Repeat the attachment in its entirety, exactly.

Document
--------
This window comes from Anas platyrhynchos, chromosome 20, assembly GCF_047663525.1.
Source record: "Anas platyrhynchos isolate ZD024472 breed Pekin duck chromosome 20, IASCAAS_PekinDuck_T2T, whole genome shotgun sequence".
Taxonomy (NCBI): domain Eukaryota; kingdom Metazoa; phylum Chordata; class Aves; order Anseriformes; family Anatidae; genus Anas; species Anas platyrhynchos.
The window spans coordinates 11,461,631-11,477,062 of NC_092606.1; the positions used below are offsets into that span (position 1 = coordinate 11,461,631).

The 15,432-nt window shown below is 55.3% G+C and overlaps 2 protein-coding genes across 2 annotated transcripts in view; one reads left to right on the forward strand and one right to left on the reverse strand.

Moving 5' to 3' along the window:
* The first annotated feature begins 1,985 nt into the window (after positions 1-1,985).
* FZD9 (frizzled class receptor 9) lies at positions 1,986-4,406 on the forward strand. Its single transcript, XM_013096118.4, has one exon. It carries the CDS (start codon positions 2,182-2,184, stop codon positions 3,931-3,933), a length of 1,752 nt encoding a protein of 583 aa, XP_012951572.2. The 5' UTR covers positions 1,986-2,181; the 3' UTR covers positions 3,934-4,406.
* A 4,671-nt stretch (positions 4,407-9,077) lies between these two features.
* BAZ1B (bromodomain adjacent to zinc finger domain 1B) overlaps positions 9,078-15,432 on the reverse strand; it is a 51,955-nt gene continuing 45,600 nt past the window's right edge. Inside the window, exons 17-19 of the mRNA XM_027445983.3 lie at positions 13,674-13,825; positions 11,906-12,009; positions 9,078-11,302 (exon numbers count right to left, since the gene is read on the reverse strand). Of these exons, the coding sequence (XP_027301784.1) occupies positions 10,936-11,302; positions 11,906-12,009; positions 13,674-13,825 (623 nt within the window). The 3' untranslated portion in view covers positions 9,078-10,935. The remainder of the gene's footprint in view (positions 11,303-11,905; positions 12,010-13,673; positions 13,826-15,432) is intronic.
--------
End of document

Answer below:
This window comes from Anas platyrhynchos, chromosome 20, assembly GCF_047663525.1.
Source record: "Anas platyrhynchos isolate ZD024472 breed Pekin duck chromosome 20, IASCAAS_PekinDuck_T2T, whole genome shotgun sequence".
Taxonomy (NCBI): domain Eukaryota; kingdom Metazoa; phylum Chordata; class Aves; order Anseriformes; family Anatidae; genus Anas; species Anas platyrhynchos.
The window spans coordinates 11,461,631-11,477,062 of NC_092606.1; the positions used below are offsets into that span (position 1 = coordinate 11,461,631).

The 15,432-nt window shown below is 55.3% G+C and overlaps 2 protein-coding genes across 2 annotated transcripts in view; one reads left to right on the forward strand and one right to left on the reverse strand.

Moving 5' to 3' along the window:
* The first annotated feature begins 1,985 nt into the window (after positions 1-1,985).
* FZD9 (frizzled class receptor 9) lies at positions 1,986-4,406 on the forward strand. Its single transcript, XM_013096118.4, has one exon. It carries the CDS (start codon positions 2,182-2,184, stop codon positions 3,931-3,933), a length of 1,752 nt encoding a protein of 583 aa, XP_012951572.2. The 5' UTR covers positions 1,986-2,181; the 3' UTR covers positions 3,934-4,406.
* A 4,671-nt stretch (positions 4,407-9,077) lies between these two features.
* BAZ1B (bromodomain adjacent to zinc finger domain 1B) overlaps positions 9,078-15,432 on the reverse strand; it is a 51,955-nt gene continuing 45,600 nt past the window's right edge. Inside the window, exons 17-19 of the mRNA XM_027445983.3 lie at positions 13,674-13,825; positions 11,906-12,009; positions 9,078-11,302 (exon numbers count right to left, since the gene is read on the reverse strand). Of these exons, the coding sequence (XP_027301784.1) occupies positions 10,936-11,302; positions 11,906-12,009; positions 13,674-13,825 (623 nt within the window). The 3' untranslated portion in view covers positions 9,078-10,935. The remainder of the gene's footprint in view (positions 11,303-11,905; positions 12,010-13,673; positions 13,826-15,432) is intronic.